Why talk really is cheap

Posted by on Jan 31, 2010 in Copying, Science, Web/Tech | 2 Comments


Pic c/o of the Fabulous Henry R

Yesterday, my old chum David C pointed a bunch of folk like me to this piece in Adage by Steve Knox, the guy who runs Tremor – the P&G WoM/sampling outfit. 

Now, first of all let me say the two central points of the piece seem unobjectionable:

1. the idea of disrupting shared assumptions in a marketplace by what you do and how you say has been around in various forms (not least Jean-Marie Dru's masterpiece Disruption) for nearly 2 decades now. If you haven't come across it til now, I'd suggest you check your feeds (and the calendar)

2. It's good to root our theory in contemporary science. Again, the idea behind schema – whatever you call them – is not exactly news – even to the determinedly ignorant of science.

But,…..[yes, I know, I'm always qualifying positive commentary]

….what is it that I feel uncomfortable about in the case that Knox makes?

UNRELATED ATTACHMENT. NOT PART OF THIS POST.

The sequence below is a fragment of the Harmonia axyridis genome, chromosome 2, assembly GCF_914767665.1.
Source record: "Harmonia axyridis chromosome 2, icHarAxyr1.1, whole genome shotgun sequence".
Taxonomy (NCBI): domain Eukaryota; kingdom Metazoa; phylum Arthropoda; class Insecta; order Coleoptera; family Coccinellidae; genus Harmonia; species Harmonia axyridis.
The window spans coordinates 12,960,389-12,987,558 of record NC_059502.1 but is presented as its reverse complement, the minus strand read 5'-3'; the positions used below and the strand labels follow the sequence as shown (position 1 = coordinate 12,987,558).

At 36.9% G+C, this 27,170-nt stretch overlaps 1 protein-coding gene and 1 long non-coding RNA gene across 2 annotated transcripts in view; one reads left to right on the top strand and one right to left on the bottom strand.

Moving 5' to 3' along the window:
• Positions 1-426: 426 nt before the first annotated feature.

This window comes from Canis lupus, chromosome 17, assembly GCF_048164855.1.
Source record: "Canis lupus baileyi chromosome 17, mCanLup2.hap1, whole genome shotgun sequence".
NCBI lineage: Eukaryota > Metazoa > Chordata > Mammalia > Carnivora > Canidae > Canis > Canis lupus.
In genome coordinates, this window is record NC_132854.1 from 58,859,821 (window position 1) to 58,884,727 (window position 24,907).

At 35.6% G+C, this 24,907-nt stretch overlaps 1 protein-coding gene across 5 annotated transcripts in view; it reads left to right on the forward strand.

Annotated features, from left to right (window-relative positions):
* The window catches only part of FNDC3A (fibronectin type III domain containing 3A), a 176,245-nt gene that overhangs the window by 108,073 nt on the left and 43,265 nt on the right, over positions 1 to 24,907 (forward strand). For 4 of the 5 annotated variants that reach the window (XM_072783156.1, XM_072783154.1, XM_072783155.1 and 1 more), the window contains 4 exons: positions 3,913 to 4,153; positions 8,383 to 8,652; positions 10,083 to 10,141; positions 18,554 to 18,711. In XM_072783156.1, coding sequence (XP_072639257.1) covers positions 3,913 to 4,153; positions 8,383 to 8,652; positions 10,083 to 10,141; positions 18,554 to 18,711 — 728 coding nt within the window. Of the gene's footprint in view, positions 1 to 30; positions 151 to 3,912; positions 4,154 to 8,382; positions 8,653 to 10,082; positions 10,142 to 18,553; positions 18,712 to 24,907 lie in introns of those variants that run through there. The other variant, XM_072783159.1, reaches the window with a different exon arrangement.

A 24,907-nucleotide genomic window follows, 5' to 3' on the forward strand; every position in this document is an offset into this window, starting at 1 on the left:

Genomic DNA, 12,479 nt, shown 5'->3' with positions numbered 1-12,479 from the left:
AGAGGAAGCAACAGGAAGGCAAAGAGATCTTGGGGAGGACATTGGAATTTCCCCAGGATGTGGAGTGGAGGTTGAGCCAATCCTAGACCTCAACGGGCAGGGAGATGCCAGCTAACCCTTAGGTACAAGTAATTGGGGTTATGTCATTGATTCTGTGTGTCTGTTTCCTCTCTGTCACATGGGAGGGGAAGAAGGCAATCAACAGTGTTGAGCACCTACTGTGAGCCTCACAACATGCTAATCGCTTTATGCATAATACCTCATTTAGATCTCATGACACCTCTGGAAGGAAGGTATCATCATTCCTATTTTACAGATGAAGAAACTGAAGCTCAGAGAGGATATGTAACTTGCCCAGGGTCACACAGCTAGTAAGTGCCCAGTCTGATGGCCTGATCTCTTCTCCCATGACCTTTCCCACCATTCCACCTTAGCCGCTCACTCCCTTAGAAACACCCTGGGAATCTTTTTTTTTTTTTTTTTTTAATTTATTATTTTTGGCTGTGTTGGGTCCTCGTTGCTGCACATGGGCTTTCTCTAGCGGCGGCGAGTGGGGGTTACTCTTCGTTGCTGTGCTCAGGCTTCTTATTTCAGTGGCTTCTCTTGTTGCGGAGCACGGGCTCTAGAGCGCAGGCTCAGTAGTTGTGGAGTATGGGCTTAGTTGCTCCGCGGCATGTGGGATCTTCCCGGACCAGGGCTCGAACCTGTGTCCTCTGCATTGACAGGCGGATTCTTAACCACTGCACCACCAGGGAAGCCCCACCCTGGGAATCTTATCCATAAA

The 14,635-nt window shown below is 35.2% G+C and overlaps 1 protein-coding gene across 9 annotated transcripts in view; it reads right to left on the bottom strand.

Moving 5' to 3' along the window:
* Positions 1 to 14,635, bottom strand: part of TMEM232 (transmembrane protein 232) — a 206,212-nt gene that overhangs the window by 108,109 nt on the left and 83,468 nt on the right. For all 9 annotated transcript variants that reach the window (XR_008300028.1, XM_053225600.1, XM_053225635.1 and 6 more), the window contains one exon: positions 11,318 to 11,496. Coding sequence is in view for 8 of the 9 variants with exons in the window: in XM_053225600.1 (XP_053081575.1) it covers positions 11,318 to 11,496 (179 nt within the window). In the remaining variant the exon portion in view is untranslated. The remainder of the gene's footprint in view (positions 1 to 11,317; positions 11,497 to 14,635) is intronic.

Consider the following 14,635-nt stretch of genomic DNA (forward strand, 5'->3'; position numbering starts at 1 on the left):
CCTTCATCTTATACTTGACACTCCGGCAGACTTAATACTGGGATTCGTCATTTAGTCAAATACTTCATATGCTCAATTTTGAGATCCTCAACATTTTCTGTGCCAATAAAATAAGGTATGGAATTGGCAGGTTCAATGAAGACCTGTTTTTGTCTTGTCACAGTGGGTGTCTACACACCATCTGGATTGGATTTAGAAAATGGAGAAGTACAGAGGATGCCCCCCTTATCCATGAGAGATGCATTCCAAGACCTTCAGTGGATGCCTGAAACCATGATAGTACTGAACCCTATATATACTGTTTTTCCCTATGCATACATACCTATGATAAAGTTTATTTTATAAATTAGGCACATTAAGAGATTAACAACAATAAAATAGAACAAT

Well, I think I've got two areas of concern:

First, it does seem a rather selective reading of cognitive science – a post-rationalisation, even, to justify what the company does post-hoc – a bit of scientific sticking plaster to shore up the intellectual credentials of a business that has shifted around between sampling, testing and advocacy objectives. Starting with the business practice rather than the science.

Specifically, and probably most importantly, is what I see as a lazy assumption that WoM – what people say to their peers – is what shapes their behaviour; when it's what we see others do and whether or not we choose to follow them.

As Grant and I and Faris have all made clear a number of times, most human speech is – as you'd expect from a social creature – phatic – that is more to do with the inter-relationships between speaker and listener than about any specific content. Most human speech and communication (in the traditional sense of words and thoughts) is content-lite and people-heavy. It's really cheap.

Even if you take a more enlightened view of influence and see influence as more a pull- than a push-phenomenon, it's far from clear how WoM is going to be a major force of behaviour. Sure, we can read excitement or despair into each other's talk and writing but this is not the same as our behaviour being shaped by the content of what other people say (except in extreme circumstances, like a Fire!).

Bit more science, Mr Knox, and a bit less assumption, maybe?


  1. John
    February 3, 2010

    Methinks the assumption makes the execution easier. Less effective, but easier.

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